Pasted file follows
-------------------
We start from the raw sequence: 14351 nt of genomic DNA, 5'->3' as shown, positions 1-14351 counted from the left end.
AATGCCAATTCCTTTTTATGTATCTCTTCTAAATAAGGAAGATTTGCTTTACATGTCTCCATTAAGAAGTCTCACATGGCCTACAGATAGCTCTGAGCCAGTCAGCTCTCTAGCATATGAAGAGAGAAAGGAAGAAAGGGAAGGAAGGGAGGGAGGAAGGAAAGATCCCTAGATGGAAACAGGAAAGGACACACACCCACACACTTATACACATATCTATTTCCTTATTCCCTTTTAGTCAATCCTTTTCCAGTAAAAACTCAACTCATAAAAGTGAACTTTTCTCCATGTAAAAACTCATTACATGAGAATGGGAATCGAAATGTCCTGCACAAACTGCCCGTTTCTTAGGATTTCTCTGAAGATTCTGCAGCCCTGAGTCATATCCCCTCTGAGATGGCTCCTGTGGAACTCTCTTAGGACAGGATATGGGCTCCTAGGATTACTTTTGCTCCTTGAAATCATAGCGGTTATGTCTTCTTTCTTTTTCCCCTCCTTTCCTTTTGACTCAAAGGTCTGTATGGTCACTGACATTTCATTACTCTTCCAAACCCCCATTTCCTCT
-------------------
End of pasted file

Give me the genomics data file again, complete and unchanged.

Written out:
We start from the raw sequence: 14351 nt of genomic DNA, 5'->3' as shown, positions 1-14351 counted from the left end.
AATGCCAATTCCTTTTTATGTATCTCTTCTAAATAAGGAAGATTTGCTTTACATGTCTCCATTAAGAAGTCTCACATGGCCTACAGATAGCTCTGAGCCAGTCAGCTCTCTAGCATATGAAGAGAGAAAGGAAGAAAGGGAAGGAAGGGAGGGAGGAAGGAAAGATCCCTAGATGGAAACAGGAAAGGACACACACCCACACACTTATACACATATCTATTTCCTTATTCCCTTTTAGTCAATCCTTTTCCAGTAAAAACTCAACTCATAAAAGTGAACTTTTCTCCATGTAAAAACTCATTACATGAGAATGGGAATCGAAATGTCCTGCACAAACTGCCCGTTTCTTAGGATTTCTCTGAAGATTCTGCAGCCCTGAGTCATATCCCCTCTGAGATGGCTCCTGTGGAACTCTCTTAGGACAGGATATGGGCTCCTAGGATTACTTTTGCTCCTTGAAATCATAGCGGTTATGTCTTCTTTCTTTTTCCCCTCCTTTCCTTTTGACTCAAAGGTCTGTATGGTCACTGACATTTCATTACTCTTCCAAACCCCCATTTCCTCT